In one of the Chronicles of Narnia, the Pevensie children are whisked away to Narnia from England, and they show up in a land that they do not at first recognize. There are some castle ruins and orchards and a stream, but as they begin to explore there are a number of odd moments where things look strangely familiar. An object that belonged to one of the children, a wall in the same place as one they remembered, and as these little curiosities grow, they suddenly realize that they are at the old castle Cair Paravel where they had reigned in their last adventure, only now it’s been over a thousand years.
In 1 Corinthians 15:58, at the close of Paul’s great description of the resurrection and our hope, He says: “Therefore, my beloved brethren, be steadfast, immovable, always abounding in the work of the Lord, know that your labor is not in vain in the Lord.” And I think the Narnia story is perhaps in some vague way what the resurrection will be like. Instead of finding ruins, we will awake to glory. And instead of some kind of grave danger, we will awake to the Return of the King. But I do think that what Paul means here is that our labors here and now will not be forgotten or finally destroyed. Though the Lord tarry for thousands of years beyond our lifetimes, the hope of the resurrection is the hope in part that we will one day walk around on these Palouse hills and see the glories that the Spirit began in our day.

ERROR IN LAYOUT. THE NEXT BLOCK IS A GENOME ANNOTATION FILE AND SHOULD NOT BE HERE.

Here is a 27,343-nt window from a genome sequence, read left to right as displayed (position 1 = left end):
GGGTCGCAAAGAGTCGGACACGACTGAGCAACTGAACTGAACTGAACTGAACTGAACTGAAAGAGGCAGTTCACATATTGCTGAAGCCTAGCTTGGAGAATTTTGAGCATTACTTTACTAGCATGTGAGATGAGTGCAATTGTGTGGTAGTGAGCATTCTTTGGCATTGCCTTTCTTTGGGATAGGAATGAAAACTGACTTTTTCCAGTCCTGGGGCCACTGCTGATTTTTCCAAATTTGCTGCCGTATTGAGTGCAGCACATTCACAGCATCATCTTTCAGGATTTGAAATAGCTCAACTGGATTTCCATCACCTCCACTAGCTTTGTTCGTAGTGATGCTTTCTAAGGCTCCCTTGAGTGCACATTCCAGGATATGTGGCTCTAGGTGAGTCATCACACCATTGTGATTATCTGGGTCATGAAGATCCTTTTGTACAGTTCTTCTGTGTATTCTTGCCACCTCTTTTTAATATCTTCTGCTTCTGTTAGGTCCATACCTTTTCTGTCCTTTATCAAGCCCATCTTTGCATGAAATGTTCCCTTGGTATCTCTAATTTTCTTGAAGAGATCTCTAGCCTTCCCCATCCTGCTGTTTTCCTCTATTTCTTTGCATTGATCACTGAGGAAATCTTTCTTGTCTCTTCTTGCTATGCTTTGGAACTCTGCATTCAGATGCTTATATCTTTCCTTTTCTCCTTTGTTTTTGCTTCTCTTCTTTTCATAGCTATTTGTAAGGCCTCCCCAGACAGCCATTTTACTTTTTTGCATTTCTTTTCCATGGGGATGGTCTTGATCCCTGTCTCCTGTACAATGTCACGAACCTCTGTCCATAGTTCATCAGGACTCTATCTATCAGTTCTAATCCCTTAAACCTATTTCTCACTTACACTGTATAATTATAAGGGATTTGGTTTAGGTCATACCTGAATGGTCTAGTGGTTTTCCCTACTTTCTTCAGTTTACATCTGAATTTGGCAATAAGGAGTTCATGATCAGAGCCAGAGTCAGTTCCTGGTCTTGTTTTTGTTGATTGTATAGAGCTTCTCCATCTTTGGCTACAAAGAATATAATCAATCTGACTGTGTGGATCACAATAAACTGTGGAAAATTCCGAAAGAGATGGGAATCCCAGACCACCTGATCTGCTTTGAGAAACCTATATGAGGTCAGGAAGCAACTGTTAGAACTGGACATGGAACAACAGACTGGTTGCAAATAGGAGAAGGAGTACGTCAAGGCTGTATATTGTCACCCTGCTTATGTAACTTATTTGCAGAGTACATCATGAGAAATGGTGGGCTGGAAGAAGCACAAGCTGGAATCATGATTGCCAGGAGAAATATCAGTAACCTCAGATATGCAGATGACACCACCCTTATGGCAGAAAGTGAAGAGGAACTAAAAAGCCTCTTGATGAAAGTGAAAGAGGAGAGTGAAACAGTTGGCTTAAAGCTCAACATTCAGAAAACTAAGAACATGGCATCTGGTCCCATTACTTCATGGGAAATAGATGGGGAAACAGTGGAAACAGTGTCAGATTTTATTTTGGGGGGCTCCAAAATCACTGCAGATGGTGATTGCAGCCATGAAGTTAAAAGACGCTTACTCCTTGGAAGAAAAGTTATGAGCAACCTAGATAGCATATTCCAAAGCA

This meal itself is in some sense and insistence of this. In a mystery which we do not understand, the Holy Spirit feeds us with the body and blood of the risen Jesus every week as we break this bread and share this wine. But this means that the body and blood of Jesus are being sown into us, into our lives, into our actions and words. In other words, the resurrected Jesus is here. And He is giving Himself to us and to our children and grandchildren. And even if we couldn’t believe that our lives will be worth much, that our lives will be remembered, you can and must believe that the life of Jesus in you will remain. The resurrected life of Jesus in you is working out God’s purposes in this world here and now.
And one day, we will wake up in a strange but familiar place full of glory and beauty, and don’t be surprised to find a hill that you once walked on, a church you helped to build, music you wrote, art painted by a friend, and maybe even an enormous library with an ancient dusty basement that looks strangely like Pastor Leithart’s home library. So come, eat, drink, and rejoice.